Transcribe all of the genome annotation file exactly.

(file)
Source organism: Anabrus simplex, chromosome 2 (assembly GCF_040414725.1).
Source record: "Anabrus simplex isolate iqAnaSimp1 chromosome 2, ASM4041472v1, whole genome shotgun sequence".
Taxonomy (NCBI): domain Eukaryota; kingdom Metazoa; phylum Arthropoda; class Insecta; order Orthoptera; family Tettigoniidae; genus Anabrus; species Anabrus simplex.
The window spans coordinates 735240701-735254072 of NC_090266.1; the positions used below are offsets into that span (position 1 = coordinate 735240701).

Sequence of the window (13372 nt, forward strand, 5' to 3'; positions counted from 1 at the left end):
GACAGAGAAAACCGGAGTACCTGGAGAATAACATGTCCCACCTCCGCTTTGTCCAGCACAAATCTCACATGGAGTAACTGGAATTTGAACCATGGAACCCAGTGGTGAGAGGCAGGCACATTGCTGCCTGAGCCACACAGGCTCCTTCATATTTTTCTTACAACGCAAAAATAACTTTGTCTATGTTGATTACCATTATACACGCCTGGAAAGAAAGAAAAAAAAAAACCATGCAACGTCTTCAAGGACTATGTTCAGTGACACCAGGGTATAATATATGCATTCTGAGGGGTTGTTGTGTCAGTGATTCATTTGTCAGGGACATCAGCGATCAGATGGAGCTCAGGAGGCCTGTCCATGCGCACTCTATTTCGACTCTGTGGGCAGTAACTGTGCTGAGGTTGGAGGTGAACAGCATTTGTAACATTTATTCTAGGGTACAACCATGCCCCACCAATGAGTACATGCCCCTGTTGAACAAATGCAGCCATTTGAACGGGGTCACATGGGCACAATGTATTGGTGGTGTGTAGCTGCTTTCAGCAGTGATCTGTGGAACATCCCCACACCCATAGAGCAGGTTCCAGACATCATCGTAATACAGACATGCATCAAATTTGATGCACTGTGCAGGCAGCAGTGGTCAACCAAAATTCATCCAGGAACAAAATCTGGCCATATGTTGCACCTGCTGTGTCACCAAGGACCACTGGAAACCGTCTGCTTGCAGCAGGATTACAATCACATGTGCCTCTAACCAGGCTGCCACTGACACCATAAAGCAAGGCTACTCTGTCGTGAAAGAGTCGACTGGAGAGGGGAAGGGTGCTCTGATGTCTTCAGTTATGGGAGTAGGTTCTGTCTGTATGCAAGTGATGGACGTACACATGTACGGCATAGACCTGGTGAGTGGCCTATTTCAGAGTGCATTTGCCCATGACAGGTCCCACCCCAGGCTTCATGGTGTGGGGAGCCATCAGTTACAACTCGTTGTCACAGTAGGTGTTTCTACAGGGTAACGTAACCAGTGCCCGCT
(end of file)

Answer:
Source organism: Anabrus simplex, chromosome 2 (assembly GCF_040414725.1).
Source record: "Anabrus simplex isolate iqAnaSimp1 chromosome 2, ASM4041472v1, whole genome shotgun sequence".
Taxonomy (NCBI): domain Eukaryota; kingdom Metazoa; phylum Arthropoda; class Insecta; order Orthoptera; family Tettigoniidae; genus Anabrus; species Anabrus simplex.
The window spans coordinates 735240701-735254072 of NC_090266.1; the positions used below are offsets into that span (position 1 = coordinate 735240701).

Sequence of the window (13372 nt, forward strand, 5' to 3'; positions counted from 1 at the left end):
GACAGAGAAAACCGGAGTACCTGGAGAATAACATGTCCCACCTCCGCTTTGTCCAGCACAAATCTCACATGGAGTAACTGGAATTTGAACCATGGAACCCAGTGGTGAGAGGCAGGCACATTGCTGCCTGAGCCACACAGGCTCCTTCATATTTTTCTTACAACGCAAAAATAACTTTGTCTATGTTGATTACCATTATACACGCCTGGAAAGAAAGAAAAAAAAAAACCATGCAACGTCTTCAAGGACTATGTTCAGTGACACCAGGGTATAATATATGCATTCTGAGGGGTTGTTGTGTCAGTGATTCATTTGTCAGGGACATCAGCGATCAGATGGAGCTCAGGAGGCCTGTCCATGCGCACTCTATTTCGACTCTGTGGGCAGTAACTGTGCTGAGGTTGGAGGTGAACAGCATTTGTAACATTTATTCTAGGGTACAACCATGCCCCACCAATGAGTACATGCCCCTGTTGAACAAATGCAGCCATTTGAACGGGGTCACATGGGCACAATGTATTGGTGGTGTGTAGCTGCTTTCAGCAGTGATCTGTGGAACATCCCCACACCCATAGAGCAGGTTCCAGACATCATCGTAATACAGACATGCATCAAATTTGATGCACTGTGCAGGCAGCAGTGGTCAACCAAAATTCATCCAGGAACAAAATCTGGCCATATGTTGCACCTGCTGTGTCACCAAGGACCACTGGAAACCGTCTGCTTGCAGCAGGATTACAATCACATGTGCCTCTAACCAGGCTGCCACTGACACCATAAAGCAAGGCTACTCTGTCGTGAAAGAGTCGACTGGAGAGGGGAAGGGTGCTCTGATGTCTTCAGTTATGGGAGTAGGTTCTGTCTGTATGCAAGTGATGGACGTACACATGTACGGCATAGACCTGGTGAGTGGCCTATTTCAGAGTGCATTTGCCCATGACAGGTCCCACCCCAGGCTTCATGGTGTGGGGAGCCATCAGTTACAACTCGTTGTCACAGTAGGTGTTTCTACAGGGTAACGTAACCAGTGCCCGCT